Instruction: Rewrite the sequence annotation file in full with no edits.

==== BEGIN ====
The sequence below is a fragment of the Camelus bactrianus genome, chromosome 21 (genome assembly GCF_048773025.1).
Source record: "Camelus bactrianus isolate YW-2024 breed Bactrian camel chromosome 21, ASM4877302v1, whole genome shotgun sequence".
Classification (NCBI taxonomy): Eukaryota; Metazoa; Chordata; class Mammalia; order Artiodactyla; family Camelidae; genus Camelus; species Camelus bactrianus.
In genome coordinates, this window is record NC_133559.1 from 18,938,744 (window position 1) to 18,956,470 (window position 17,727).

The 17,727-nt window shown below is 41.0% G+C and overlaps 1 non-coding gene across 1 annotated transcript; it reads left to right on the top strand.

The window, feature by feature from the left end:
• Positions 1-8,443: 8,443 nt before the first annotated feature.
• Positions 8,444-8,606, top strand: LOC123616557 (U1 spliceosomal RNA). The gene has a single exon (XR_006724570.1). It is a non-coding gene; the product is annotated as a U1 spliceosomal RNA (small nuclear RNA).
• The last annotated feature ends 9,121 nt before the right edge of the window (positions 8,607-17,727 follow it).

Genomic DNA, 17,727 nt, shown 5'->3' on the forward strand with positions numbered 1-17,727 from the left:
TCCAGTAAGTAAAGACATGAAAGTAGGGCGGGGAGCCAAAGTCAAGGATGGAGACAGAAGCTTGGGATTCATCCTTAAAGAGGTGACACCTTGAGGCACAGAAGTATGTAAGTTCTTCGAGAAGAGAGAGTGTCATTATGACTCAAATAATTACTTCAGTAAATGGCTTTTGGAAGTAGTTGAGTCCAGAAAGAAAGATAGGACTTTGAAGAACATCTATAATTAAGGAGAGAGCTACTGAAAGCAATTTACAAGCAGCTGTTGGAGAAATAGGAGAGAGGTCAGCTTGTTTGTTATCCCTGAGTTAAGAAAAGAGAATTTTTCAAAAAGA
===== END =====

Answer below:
The sequence below is a fragment of the Camelus bactrianus genome, chromosome 21 (genome assembly GCF_048773025.1).
Source record: "Camelus bactrianus isolate YW-2024 breed Bactrian camel chromosome 21, ASM4877302v1, whole genome shotgun sequence".
Classification (NCBI taxonomy): Eukaryota; Metazoa; Chordata; class Mammalia; order Artiodactyla; family Camelidae; genus Camelus; species Camelus bactrianus.
In genome coordinates, this window is record NC_133559.1 from 18,938,744 (window position 1) to 18,956,470 (window position 17,727).

The 17,727-nt window shown below is 41.0% G+C and overlaps 1 non-coding gene across 1 annotated transcript; it reads left to right on the top strand.

The window, feature by feature from the left end:
• Positions 1-8,443: 8,443 nt before the first annotated feature.
• Positions 8,444-8,606, top strand: LOC123616557 (U1 spliceosomal RNA). The gene has a single exon (XR_006724570.1). It is a non-coding gene; the product is annotated as a U1 spliceosomal RNA (small nuclear RNA).
• The last annotated feature ends 9,121 nt before the right edge of the window (positions 8,607-17,727 follow it).

Genomic DNA, 17,727 nt, shown 5'->3' on the forward strand with positions numbered 1-17,727 from the left:
TCCAGTAAGTAAAGACATGAAAGTAGGGCGGGGAGCCAAAGTCAAGGATGGAGACAGAAGCTTGGGATTCATCCTTAAAGAGGTGACACCTTGAGGCACAGAAGTATGTAAGTTCTTCGAGAAGAGAGAGTGTCATTATGACTCAAATAATTACTTCAGTAAATGGCTTTTGGAAGTAGTTGAGTCCAGAAAGAAAGATAGGACTTTGAAGAACATCTATAATTAAGGAGAGAGCTACTGAAAGCAATTTACAAGCAGCTGTTGGAGAAATAGGAGAGAGGTCAGCTTGTTTGTTATCCCTGAGTTAAGAAAAGAGAATTTTTCAAAAAGA